…skilled service…compassionate care

Kodi’s Kolumn! by Kodiak (Kodi) Bibb – Head K-9 in charge! (That’s me on the right!)

COVID-19 Update

Because our employees are keeping their proper social distance, I took over the newsletter for April. As of the time I am writing this, we in the Bay Area 6 counties are ordered to “stay at home”. You already know the precautions to take to stay safe, and I know my mom has briefed you about the care and caution her team is taking to be sure you stay safe while at El Gato. Rest assured, we’ll keep you informed as circumstances change; I promise that. I know how frustrating it can be to change behaviors, but I am sure you will have patience and understanding as we take steps to continue to provide you and your pet with “pawsome” care and treatment. As always, please call us with questions.

Just so you know, my research with the World Health Organization (WHO) shows that at present, there is no evidence that companion animals / pets such as dogs or cats can be infected with the new coronavirus. However, the airborne droplets can land on our coats and may remain viable for up to 20 minutes so it is advisable to wash your hands well after petting us.

Heartworm Disease

Canine Heartworms

The El Gato staff talks a lot about heartworm disease prevention in dogs and cats, and that’s a great thing. Next time you visit the hospital, ask to see the heart with many worms. This will inspire you to protect your pet, and you want your super pets to be protected and live long, healthy lives with you. Heartworm disease is no joke, and as with many diseases, prevention is always better than treatment.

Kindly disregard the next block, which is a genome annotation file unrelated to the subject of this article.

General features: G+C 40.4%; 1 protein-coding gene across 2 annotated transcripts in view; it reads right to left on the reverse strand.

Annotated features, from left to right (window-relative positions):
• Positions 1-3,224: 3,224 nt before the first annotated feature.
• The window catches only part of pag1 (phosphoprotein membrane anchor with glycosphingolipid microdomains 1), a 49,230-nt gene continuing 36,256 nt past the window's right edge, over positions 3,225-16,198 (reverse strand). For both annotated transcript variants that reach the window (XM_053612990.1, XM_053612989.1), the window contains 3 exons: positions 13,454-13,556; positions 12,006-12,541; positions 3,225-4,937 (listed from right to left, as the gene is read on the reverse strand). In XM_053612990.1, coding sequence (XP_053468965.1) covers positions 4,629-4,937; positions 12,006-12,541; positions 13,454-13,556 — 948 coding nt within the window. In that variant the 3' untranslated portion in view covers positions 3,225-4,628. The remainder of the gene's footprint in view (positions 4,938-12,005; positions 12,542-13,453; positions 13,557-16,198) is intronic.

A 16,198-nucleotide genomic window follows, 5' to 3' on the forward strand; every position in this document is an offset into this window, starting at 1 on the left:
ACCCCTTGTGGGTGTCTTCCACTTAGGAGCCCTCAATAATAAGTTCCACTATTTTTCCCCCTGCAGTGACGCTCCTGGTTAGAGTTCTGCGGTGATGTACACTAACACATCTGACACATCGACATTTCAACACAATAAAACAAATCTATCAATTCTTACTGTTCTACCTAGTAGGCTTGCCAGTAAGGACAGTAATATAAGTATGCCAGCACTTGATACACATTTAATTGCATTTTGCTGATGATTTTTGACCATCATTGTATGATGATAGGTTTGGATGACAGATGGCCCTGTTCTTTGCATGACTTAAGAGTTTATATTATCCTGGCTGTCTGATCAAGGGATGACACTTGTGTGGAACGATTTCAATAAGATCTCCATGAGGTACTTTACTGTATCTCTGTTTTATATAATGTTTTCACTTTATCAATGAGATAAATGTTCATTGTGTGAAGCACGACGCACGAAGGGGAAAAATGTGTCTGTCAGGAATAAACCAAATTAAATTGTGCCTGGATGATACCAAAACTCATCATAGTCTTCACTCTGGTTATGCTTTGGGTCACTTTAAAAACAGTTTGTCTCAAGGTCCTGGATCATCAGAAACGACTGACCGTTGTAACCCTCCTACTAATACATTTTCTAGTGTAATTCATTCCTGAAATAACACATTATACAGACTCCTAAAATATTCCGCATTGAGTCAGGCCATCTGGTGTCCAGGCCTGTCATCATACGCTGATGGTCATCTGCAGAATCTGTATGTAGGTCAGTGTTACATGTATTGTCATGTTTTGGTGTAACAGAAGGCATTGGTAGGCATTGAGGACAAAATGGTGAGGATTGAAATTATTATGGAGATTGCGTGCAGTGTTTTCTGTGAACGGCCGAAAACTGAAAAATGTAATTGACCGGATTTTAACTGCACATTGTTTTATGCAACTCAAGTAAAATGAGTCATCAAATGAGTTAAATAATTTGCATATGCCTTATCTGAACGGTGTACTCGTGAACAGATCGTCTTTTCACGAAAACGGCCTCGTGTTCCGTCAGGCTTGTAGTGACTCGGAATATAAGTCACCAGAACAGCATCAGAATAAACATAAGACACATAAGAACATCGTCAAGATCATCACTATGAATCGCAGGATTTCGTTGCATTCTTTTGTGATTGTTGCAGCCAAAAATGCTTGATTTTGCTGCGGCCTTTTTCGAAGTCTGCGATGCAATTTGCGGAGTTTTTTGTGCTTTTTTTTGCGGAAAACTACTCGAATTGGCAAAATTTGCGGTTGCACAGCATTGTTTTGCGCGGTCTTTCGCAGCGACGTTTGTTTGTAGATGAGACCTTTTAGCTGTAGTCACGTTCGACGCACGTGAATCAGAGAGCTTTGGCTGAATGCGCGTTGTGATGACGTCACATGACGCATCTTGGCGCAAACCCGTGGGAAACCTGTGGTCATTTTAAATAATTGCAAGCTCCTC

Heartworm disease is serious and can be fatal to your pet. The worms that live in the heart, lungs and associated blood vessels cause permanent damage to the lungs and heart failure, and even death.

Mosquitoes are the vectors that cause heartworm disease. They bite an infected mammal – rarely humans, and take a blood meal which includes the baby worms. Over 10 – 14 days, the infective stage larvae grow in the mosquito and are deposited by the next bite into a susceptible animal. The worms migrate to the heart and lungs where they mature into adults which takes about 6 months. Mature heartworms that can live 5 – 7 years in dogs and 2-3 years in cats. Thanks to our mom, all of our furry family are protected and regularly tested.

Yes, cats can get heartworm disease. Generally, cats are not an ideal host for developing heartworms. If infected, some infections resolve on their own, but can leave the cat with permanent lung damage. Heartworms in cats can migrate to the brain, eye, and spinal cord. While cats may have fewer worms than dogs, just one or two worms can make a cat very ill and diagnosis in cats is difficult. There is no approved drug therapy for treating heartworm infection in cats and the one used for dogs is not safe for cats so the best thing is prevention with a topical medication.